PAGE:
Dawn Upshaw holds honorary doctorate degrees from Yale, the Manhattan School of Music, Allegheny College, and Illinois Wesleyan University. She began her career as a 1984 winner of the Young Concert Artists Auditions and the 1985 Walter W. Naumburg Competition, and was a member of the Metropolitan Opera Young Artists Development Program.

on May 29, 2008 - 7:06pm

Joining a rare natural warmth with a fierce commitment to the transforming communicative power of music, Dawn Upshaw has achieved worldwide celebrity as a singer of opera and concert repertoire ranging form the sacred works of Bach to the freshest sounds of today. Her ability to reach to the heart of music and text has earned her both the devotion of an exceptionally diverse audience, and the awards and distinctions accorded to only the most distinguished of artists. In 2007, she was named a Fellow of the MacArthur Foundation, the first vocal artist to be awarded the five-year “genius” prize, and in 2008 she was named a Fellow of the American Academy of Arts & Sciences.

Her acclaimed performances on the opera stage comprise the great Mozart roles (Pamina, Ilia, Susanna, Despina) as well as modern works by Stravinsky, Poulenc, and Messiaen. From Salzburg, Paris, and Glyndebourne to the Metropolitan Opera, where she began her career in 1984 and has since made nearly 300 appearances, Dawn Upshaw has also championed numerous new works created for her including The Great Gatsby by John Harbison; the Grawemeyer Award–winning opera, L’Amour de Loin and oratorio La Passion de Simone by Kaija Saariaho; John Adams’s nativity oratorio El Niño; and Osvaldo Golijov’s chamber opera Ainadamar and song cycle Ayre.

Ms. Upshaw’s 2008–09 season includes the US premiere of Peter Sellars’s production of La Passion de Simone at Lincoln Center, a role she reprises with Esa-Pekka Salonen and the Los Angeles Philharmonic in January, and at the Paris Opera in June. She opens Carnegie Hall’s season in an all-Bernstein program with Michael Tilson Thomas and the San Francisco Symphony (broadcast on PBS) and also participates in opening night festivities with Esa-Pekka Salonen at Disney Hall. She sings world premiere performances of two new works written for her, by Michael Ward-Bergeman (with Ensemble ACJW at Zankel Hall, commissioned by the Terezin Foundation) and Maria Schneider (commissioned by the St. Paul Chamber Orchestra, where she is an Artist Partner). Ms. Upshaw returns to Lincoln Center with violinist Geoff Nuttall in György Kurtág’s Kafka Fragments in a staging by Peter Sellars that will also travel to Los Angeles and Berkeley. She tours Australia with the Australian Chamber Orchestra, and Germany with the Knights.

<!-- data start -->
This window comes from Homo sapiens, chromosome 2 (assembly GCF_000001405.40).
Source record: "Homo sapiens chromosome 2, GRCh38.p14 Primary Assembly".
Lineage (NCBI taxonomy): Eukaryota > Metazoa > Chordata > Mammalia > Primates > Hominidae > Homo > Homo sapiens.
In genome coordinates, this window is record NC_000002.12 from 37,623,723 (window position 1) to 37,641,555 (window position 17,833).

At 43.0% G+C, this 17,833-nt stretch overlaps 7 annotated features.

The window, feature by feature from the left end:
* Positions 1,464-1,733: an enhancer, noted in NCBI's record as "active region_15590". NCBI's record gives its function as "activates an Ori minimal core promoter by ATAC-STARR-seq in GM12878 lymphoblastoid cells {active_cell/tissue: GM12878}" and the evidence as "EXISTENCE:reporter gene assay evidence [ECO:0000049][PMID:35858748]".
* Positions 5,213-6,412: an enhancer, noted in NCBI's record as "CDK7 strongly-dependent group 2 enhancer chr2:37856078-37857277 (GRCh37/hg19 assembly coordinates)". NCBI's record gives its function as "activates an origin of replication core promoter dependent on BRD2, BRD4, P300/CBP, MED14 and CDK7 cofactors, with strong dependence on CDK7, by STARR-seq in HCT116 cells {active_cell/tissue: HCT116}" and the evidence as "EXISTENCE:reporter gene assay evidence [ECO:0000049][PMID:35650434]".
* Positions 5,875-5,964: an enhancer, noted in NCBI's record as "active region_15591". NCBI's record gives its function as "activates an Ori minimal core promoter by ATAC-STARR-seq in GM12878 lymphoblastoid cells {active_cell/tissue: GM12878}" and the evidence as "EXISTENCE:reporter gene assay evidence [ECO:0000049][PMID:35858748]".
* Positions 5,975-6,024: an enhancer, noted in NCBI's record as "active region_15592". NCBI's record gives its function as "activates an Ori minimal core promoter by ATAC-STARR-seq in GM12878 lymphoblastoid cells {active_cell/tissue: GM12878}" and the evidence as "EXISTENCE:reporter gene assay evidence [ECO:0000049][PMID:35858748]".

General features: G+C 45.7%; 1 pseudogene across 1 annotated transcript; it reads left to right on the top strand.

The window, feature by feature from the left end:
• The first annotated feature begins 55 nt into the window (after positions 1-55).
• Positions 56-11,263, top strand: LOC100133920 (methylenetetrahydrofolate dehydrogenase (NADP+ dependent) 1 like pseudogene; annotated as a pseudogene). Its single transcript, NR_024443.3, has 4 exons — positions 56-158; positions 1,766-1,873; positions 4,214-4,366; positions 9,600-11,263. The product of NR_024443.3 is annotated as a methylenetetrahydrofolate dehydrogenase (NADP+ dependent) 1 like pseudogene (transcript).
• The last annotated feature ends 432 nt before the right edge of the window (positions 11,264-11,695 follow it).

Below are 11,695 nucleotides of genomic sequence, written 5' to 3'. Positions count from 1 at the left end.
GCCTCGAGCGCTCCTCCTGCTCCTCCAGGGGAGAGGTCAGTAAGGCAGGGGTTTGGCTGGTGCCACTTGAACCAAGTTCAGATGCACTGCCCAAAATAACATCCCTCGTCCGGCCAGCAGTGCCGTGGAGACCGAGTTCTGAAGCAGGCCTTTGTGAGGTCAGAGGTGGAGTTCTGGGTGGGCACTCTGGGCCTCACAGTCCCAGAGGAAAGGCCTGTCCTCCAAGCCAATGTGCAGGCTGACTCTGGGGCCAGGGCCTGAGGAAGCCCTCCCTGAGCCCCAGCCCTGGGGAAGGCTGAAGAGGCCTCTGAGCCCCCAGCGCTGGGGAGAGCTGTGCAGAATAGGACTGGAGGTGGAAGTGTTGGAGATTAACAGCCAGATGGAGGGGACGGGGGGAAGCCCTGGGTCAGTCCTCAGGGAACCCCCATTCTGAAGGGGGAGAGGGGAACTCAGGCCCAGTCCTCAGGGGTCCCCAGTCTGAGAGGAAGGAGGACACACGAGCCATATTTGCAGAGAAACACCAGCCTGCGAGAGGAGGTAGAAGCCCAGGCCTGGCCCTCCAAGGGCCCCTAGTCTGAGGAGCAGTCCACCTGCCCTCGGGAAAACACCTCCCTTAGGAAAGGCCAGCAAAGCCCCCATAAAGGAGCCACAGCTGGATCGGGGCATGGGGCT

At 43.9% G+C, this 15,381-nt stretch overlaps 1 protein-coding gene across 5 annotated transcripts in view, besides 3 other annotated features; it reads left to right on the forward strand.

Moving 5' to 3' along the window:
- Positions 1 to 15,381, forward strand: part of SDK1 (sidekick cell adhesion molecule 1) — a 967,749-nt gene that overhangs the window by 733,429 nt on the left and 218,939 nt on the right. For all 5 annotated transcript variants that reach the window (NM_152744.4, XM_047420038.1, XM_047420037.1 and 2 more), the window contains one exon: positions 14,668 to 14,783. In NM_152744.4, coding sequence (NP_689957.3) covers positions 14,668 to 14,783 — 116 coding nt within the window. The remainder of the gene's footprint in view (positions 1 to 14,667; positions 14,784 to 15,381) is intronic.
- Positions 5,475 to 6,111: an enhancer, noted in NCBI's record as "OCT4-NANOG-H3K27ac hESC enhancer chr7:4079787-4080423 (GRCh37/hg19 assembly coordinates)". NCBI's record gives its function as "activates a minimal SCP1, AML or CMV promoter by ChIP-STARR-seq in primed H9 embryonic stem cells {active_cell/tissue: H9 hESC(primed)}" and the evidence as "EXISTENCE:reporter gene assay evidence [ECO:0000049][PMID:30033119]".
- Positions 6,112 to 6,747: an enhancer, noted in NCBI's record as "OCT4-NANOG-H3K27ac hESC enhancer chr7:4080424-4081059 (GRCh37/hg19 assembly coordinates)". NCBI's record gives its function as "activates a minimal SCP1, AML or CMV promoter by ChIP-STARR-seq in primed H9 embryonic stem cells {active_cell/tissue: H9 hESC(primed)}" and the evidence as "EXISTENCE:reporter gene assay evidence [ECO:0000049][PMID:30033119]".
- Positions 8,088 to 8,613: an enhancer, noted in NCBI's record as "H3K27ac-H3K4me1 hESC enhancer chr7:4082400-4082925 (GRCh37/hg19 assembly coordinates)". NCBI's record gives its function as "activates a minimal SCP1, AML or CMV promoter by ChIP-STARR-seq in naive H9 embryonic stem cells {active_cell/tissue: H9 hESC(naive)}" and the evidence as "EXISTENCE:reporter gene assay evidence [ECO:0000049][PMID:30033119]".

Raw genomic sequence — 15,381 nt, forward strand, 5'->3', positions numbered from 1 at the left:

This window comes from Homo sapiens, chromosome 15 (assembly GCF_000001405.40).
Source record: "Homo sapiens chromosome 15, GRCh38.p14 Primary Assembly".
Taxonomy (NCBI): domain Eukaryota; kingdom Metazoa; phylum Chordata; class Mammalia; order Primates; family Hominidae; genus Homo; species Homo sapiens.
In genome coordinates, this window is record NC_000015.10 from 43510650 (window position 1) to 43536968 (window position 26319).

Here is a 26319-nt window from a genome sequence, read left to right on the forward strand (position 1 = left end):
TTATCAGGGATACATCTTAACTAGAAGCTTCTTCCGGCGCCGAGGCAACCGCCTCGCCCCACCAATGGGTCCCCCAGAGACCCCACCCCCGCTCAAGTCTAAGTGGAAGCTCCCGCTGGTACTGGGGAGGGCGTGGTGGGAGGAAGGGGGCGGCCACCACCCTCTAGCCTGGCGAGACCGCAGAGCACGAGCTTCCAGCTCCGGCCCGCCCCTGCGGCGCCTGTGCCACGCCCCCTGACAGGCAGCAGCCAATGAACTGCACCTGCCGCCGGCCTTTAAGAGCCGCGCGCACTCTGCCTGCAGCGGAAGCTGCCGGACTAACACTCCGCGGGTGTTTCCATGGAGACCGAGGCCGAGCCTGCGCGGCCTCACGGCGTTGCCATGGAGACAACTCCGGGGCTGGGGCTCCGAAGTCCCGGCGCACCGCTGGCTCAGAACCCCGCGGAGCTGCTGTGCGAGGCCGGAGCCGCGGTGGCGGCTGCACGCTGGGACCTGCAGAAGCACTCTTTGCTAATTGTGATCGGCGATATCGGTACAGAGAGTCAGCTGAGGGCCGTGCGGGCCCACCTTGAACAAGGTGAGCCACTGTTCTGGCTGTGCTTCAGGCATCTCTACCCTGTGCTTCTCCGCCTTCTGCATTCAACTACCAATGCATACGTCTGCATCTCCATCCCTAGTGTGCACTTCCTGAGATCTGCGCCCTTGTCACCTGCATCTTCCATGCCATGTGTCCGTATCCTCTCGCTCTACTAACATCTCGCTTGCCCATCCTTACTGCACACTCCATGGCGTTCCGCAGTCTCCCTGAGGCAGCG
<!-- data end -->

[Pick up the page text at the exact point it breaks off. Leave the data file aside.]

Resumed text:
It says much about Dawn Upshaw’s sensibilities as an artist and colleague that she is a favored partner of many leading musicians, including Richard Goode, Kronos Quartet, James Levine, and Esa-Pekka Salonen. In her work as a recitalist, and particularly in her work with composers, Dawn Upshaw has become a generative force in concert music, having premiered more than 25 works in the past decade.  

From Carnegie Hall to large and small venues throughout the world she regularly presents specially designed programs composed of lieder, unusual contemporary works in many languages, and folk and popular music. She furthers this work in master classes and workshops with young singers at major music festivals, conservatories, and liberal arts colleges. She is Artistic Director of the Vocal Arts Program at the Bard College Conservatory of Music, and a faculty member of the Tanglewood Music Center.

A four-time Grammy Award winner, Dawn Upshaw is featured on more than 50 recordings, including the million-selling Symphony No. 3 by Henryk Górecki. Her discography also includes full-length opera recordings of Mozart’s Le Nozze di Figaro; Messiaen’s St. Francoise d’Assise; Stravinsky’s The Rake’s Progress; John Adams’s El Niño; two volumes of Canteloube’s Songs of the Auvergne, and several music theater discs and a dozen recital recordings on Nonesuch.

Dawn Upshaw holds honorary doctorate degrees from Yale, the Manhattan School of Music, Allegheny College, and Illinois Wesleyan University. She began her career as a 1984 winner of the Young Concert Artists Auditions and the 1985 Walter W. Naumburg Competition, and was a member of the Metropolitan Opera Young Artists Development Program.

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Biography (Excerpt): 

Dawn Upshaw has achieved worldwide celebrity as a singer of opera and concert repertoire ranging form the sacred works of Bach to the freshest sounds of today. She is a favored partner of many leading musicians, including Richard Goode, Kronos Quartet, and Esa-Pekka Salonen, and has premiered dozens of new works. Upshaw is featured on more than 50 recordings, including the million-selling Symphony No. 3 by Henryk Górecki and several music theater and recital recordings on Nonesuch. In 2007, she was named a Fellow of the MacArthur Foundation, the first vocal artist to be awarded the five-year “genius” prize, and in 2008 she was named a Fellow of the American Academy of Arts & Sciences.